Are hunters being cyber-bullied?

USSA Task Force
Photo Credit: U.S. Sportsman's Alliance 

Sportsmen, conservationists and impacted individuals recently gathered at the U.S. Sportsmen’s Alliance (USSA) headquarters to form a task force that will combat cyber threats against hunters. The Hunter Advancement Task Force plans to not only stop the cyber-bullying of hunters, but to educate the public on conservation and the benefits of hunting.

“This is a great opportunity to start developing ways to hold those responsible for the recent wave of cyber-attacks against sportsmen accountable,” said Nick Pinizzotto, USSA president and CEO. “The task force is not only working to stop direct attacks on hunters but also discussing how best to educate the public on the vital role sportsmen play in the conservation of all wildlife.”

Attendees of the meeting included Melissa Bachman and Jana Waller, Colorado hunter Charisa Argys and her father Mark Jimerson, Doug Saunders of the National Wild Turkey Federation, Bill Dunn of the National Shooting Sports Foundation, John Jackson of Conservation Force, Dennis Foster of the Masters of Foxhounds Association, Tony Schoonan of the Boone and Crockett Club and Mark Holyoak of the Rocky Mountain Elk Foundation.

Many of the members of the Hunter Advancement Task Force have had personal experiences with cyber-bullying. 

Melissa Bachman, a television producer and personality, endured countless acts of online harassment after she posted a picture of an African lion she harvested to her Facebook account. The threats came from far and wide, tormenting and even terrifying her. Some anti-hunters even showed up at her office. 

Here are a few comments on social media towards Bachman that showcasing their extreme level of harassment: 


Jana Waller, the star of Skull Bound TV, found herself having to defend her career after anti-hunters called her sponsors and accused her of poaching. 

Even the non-celebrity hunters, such as Charisa Argys, have endured the wrath of the anti-hunting community. Earlier this year, Argys was thrust into a precarious situation when a photograph of her legally harvested mountain lion appeared online.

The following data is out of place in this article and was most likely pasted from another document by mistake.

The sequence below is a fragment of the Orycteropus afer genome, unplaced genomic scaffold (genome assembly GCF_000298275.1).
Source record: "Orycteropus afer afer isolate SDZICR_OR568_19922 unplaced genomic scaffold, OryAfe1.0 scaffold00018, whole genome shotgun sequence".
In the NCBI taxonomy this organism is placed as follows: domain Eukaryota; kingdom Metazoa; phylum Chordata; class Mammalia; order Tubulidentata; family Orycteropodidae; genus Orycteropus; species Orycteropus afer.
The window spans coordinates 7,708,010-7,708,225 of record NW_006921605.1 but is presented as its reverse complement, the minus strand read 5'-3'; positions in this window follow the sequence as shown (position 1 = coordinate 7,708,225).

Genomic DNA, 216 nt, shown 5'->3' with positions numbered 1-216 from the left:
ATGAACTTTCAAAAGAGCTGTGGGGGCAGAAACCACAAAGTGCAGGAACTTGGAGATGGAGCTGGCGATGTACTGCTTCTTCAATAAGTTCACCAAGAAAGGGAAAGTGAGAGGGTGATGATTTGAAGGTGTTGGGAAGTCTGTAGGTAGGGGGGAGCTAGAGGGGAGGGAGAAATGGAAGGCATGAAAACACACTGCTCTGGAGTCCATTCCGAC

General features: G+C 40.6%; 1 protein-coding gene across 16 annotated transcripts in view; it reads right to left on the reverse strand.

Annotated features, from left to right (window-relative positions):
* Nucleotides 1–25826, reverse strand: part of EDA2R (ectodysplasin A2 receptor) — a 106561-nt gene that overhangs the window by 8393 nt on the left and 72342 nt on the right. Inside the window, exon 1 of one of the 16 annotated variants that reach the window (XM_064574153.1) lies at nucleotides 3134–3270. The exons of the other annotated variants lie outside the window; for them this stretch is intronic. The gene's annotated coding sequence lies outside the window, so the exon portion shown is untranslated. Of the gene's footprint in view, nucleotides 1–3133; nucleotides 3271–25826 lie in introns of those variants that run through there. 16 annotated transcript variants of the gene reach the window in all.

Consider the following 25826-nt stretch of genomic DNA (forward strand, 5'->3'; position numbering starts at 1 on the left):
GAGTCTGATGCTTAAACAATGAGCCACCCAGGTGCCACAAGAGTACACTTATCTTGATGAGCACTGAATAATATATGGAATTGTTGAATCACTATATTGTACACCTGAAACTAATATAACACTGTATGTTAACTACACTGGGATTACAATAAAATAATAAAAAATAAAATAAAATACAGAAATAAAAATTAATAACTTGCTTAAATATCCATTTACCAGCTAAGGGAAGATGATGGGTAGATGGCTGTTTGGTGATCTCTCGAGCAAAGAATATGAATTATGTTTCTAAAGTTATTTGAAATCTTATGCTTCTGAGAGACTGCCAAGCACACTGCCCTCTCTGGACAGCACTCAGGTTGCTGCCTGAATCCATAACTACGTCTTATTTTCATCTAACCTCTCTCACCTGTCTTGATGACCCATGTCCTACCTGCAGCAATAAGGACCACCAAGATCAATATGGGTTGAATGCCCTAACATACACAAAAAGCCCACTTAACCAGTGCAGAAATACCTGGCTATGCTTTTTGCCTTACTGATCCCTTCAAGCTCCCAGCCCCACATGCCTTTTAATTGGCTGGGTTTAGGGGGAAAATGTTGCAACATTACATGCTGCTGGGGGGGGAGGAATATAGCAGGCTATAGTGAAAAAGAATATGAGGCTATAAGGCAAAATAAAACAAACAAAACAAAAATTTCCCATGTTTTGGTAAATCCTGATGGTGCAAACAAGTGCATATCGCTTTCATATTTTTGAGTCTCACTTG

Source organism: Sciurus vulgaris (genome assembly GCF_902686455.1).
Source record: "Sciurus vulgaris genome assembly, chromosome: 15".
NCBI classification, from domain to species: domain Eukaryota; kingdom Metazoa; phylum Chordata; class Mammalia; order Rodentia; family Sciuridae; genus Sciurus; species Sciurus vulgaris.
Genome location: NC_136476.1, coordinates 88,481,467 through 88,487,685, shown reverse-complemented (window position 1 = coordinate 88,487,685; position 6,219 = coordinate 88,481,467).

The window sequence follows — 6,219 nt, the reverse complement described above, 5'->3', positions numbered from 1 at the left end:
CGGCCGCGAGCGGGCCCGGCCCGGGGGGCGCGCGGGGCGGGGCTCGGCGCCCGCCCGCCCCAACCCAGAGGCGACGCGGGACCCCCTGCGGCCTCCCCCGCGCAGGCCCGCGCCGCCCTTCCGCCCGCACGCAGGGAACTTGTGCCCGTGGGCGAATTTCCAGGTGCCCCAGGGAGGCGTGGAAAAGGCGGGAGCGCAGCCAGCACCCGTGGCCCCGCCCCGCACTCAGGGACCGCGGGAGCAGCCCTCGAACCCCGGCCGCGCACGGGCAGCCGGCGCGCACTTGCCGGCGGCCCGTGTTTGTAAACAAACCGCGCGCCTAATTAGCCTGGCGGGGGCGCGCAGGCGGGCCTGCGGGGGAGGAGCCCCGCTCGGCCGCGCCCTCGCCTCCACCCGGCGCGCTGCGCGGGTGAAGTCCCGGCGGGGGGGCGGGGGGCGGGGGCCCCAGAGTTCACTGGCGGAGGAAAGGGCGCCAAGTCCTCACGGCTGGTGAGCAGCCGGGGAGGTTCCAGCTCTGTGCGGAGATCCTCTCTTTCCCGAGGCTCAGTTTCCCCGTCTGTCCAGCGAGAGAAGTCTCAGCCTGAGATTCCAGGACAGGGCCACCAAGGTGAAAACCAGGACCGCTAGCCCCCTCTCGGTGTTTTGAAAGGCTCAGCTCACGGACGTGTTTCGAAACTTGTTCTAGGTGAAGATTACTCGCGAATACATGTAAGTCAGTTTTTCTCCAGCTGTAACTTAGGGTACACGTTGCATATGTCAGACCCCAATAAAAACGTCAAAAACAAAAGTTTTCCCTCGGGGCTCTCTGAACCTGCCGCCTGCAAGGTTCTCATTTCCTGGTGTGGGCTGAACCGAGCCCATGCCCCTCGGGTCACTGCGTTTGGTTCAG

“My picture had been placed on an animal rights activist page,” said Argys

That image quickly circulated as anti-hunting groups picked it up and re-posted it, along with hundreds of comments, many of which were alarmingly aggressive. 

“They were calling me horrible names. They were saying they wanted to kill me, they wanted to see me dead, they called me fat, they called me ugly, they called me the B-word, they called me the C-word,” Argys stated. “There really wasn’t anything they weren’t willing to call me and to say.”

One comment read: “The only answer is to take out these psychopaths. Problem solved-animals saved.”

Another comment stated: ”You are a disgrace to those of us who respect life, human and animal. I’d love to hunt YOU and hang YOUR head on my living room wall.”

Argys is not only worried about her life, but her livelihood as well.

“This issue is going to be associated with me for the rest of my life. It is never going to go away. It’s going to be there forever. It could affect my job prospects and my life,” she explained.

In the wake of the increase in cyber-bullying a number of social media outlets have implemented new policies when it comes to what they will allow to remain online. Facebook, for example, removes any photos that are said to break a rule about “graphic images shared for sadistic effect or to celebrate or glorify violence”, as outlined in the page on FB Community Standards. 

In regards to hunting, a Facebook spokesperson explained (via Mashable), “We remove reported content that promotes poaching of endangered species, the sale of animals for organized fight or content that includes extreme acts of animal abuse. Certain content, which some may find offensive, can be used to spread awareness, and we welcome dialogue about animal abuse, hunting and other animal-rights issues.”

While this approach undoubtedly leaves room for discussion and of course, disagreement, one thing is certain — cyber-bullying has become a national issue and is deserving of immediate attention. After all, there has to be a better way than threats to find resolution. 

“Regardless of your beliefs about hunting, Americans can all agree that threatening someone’s life is simply unacceptable,” said Bachman.

The initial Hunter Advancement Task Force meeting was just the first of many to develop short and long-term strategies to protect hunters from cyber-bullying.


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